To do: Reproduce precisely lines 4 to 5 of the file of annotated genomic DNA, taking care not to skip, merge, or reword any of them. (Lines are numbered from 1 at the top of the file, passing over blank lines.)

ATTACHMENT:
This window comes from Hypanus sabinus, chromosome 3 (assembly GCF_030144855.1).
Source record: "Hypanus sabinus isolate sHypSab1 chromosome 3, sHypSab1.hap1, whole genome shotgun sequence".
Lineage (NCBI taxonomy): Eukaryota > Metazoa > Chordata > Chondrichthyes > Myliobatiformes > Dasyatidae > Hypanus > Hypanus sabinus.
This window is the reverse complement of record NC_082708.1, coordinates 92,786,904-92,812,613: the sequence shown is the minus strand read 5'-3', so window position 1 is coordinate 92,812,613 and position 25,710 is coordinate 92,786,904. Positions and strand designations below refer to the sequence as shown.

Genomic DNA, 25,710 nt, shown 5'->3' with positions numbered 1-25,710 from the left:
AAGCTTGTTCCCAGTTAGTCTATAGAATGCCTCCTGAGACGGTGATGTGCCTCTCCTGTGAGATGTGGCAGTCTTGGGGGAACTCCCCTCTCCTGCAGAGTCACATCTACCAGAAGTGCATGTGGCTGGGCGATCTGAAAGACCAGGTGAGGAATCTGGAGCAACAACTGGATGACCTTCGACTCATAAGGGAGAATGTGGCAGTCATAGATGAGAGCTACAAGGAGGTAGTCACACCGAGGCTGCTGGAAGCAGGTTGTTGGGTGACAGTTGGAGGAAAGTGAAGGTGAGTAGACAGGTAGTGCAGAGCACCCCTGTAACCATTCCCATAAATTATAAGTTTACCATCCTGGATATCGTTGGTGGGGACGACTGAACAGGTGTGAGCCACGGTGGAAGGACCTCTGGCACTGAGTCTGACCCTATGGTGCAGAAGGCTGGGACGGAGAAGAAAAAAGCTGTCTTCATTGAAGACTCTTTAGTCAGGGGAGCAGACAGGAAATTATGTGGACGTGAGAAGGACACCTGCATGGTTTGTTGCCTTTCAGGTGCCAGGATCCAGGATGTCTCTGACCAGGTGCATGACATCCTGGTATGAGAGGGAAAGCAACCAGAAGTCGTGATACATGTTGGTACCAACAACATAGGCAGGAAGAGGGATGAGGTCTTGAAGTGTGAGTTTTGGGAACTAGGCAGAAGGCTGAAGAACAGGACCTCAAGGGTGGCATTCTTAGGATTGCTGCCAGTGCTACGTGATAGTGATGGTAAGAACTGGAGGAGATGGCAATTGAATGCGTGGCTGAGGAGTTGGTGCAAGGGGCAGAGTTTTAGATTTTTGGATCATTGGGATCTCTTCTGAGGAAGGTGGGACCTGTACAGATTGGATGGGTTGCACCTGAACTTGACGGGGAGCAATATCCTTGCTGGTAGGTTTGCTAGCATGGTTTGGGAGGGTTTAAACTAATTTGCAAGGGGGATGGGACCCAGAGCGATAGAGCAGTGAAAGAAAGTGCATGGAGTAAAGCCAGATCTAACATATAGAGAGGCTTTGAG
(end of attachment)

This window is the reverse complement of record NC_082708.1, coordinates 92,786,904-92,812,613: the sequence shown is the minus strand read 5'-3', so window position 1 is coordinate 92,812,613 and position 25,710 is coordinate 92,786,904. Positions and strand designations below refer to the sequence as shown.

Genomic DNA, 25,710 nt, shown 5'->3' with positions numbered 1-25,710 from the left: